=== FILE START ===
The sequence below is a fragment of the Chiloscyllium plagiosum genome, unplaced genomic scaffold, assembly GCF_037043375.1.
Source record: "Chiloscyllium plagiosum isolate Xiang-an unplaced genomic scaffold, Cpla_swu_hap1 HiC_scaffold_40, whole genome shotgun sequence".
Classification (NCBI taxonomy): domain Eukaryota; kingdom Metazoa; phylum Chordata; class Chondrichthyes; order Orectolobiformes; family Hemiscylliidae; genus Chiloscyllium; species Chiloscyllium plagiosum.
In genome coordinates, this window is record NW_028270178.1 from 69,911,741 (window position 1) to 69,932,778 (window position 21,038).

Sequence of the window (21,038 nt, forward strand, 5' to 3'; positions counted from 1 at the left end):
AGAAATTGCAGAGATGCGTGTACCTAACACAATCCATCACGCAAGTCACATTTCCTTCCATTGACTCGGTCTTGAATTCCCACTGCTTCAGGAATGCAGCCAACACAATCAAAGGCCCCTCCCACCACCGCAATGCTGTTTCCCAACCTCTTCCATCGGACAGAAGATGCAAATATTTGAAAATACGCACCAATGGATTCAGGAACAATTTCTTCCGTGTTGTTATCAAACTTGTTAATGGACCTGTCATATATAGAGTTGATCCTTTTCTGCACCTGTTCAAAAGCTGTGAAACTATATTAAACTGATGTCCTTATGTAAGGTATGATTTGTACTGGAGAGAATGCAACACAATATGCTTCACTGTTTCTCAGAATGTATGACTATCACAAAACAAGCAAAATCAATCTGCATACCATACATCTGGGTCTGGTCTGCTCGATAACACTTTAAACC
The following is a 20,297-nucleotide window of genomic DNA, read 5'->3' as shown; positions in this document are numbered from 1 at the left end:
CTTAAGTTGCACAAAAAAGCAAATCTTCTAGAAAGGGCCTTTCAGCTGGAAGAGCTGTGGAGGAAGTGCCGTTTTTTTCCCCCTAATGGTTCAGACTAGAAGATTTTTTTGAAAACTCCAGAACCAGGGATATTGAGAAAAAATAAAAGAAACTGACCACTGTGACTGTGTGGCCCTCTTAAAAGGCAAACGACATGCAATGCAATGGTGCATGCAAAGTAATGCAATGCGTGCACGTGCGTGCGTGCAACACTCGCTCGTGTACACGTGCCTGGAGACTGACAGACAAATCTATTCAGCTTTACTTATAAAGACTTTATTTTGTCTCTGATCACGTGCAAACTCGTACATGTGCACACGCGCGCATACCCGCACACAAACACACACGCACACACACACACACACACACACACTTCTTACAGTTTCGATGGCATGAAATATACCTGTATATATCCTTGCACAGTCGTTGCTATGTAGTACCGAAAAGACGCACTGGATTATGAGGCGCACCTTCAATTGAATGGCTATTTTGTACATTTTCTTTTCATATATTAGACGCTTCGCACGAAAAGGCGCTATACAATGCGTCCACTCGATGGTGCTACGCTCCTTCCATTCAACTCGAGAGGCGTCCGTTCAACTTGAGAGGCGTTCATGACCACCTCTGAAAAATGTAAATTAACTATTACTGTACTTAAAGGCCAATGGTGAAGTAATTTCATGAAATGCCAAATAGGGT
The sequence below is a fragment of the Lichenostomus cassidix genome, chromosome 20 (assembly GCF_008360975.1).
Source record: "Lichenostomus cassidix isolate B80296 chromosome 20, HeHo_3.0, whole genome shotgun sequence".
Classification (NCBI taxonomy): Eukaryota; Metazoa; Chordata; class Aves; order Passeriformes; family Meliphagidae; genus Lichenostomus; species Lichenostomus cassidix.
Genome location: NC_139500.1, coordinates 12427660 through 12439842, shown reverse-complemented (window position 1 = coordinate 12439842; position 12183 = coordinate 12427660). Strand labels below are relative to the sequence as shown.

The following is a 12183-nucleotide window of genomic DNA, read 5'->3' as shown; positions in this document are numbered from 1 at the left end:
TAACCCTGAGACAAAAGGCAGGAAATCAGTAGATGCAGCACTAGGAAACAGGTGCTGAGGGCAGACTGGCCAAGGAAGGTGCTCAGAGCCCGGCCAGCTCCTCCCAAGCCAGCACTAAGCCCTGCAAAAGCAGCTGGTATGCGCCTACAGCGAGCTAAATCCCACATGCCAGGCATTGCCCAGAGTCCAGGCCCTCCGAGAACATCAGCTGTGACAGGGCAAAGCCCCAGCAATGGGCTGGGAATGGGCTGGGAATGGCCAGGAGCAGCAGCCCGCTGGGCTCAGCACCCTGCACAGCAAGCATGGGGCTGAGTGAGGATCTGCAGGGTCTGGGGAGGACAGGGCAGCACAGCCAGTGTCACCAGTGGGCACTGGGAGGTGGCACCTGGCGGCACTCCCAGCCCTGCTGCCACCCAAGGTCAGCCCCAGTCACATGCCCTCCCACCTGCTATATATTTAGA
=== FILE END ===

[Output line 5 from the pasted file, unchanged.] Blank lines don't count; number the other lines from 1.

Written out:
Sequence of the window (21,038 nt, forward strand, 5' to 3'; positions counted from 1 at the left end):